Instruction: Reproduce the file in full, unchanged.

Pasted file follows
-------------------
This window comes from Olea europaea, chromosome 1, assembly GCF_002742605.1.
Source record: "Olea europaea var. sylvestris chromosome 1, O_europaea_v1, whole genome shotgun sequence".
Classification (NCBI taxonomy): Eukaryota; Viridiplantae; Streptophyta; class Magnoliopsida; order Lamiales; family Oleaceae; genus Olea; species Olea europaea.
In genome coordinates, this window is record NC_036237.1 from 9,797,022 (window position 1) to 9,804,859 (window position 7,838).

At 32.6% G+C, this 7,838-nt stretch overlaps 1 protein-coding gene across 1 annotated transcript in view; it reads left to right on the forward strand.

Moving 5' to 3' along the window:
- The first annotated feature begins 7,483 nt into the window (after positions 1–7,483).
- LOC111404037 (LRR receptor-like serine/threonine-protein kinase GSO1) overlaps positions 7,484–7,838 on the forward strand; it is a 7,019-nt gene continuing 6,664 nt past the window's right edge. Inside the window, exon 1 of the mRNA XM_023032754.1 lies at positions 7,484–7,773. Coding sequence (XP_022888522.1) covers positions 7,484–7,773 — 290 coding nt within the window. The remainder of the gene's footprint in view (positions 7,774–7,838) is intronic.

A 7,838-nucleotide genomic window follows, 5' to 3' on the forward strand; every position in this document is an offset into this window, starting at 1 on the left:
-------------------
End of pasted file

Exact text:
This window comes from Olea europaea, chromosome 1, assembly GCF_002742605.1.
Source record: "Olea europaea var. sylvestris chromosome 1, O_europaea_v1, whole genome shotgun sequence".
Classification (NCBI taxonomy): Eukaryota; Viridiplantae; Streptophyta; class Magnoliopsida; order Lamiales; family Oleaceae; genus Olea; species Olea europaea.
In genome coordinates, this window is record NC_036237.1 from 9,797,022 (window position 1) to 9,804,859 (window position 7,838).

At 32.6% G+C, this 7,838-nt stretch overlaps 1 protein-coding gene across 1 annotated transcript in view; it reads left to right on the forward strand.

Moving 5' to 3' along the window:
- The first annotated feature begins 7,483 nt into the window (after positions 1–7,483).
- LOC111404037 (LRR receptor-like serine/threonine-protein kinase GSO1) overlaps positions 7,484–7,838 on the forward strand; it is a 7,019-nt gene continuing 6,664 nt past the window's right edge. Inside the window, exon 1 of the mRNA XM_023032754.1 lies at positions 7,484–7,773. Coding sequence (XP_022888522.1) covers positions 7,484–7,773 — 290 coding nt within the window. The remainder of the gene's footprint in view (positions 7,774–7,838) is intronic.

A 7,838-nucleotide genomic window follows, 5' to 3' on the forward strand; every position in this document is an offset into this window, starting at 1 on the left: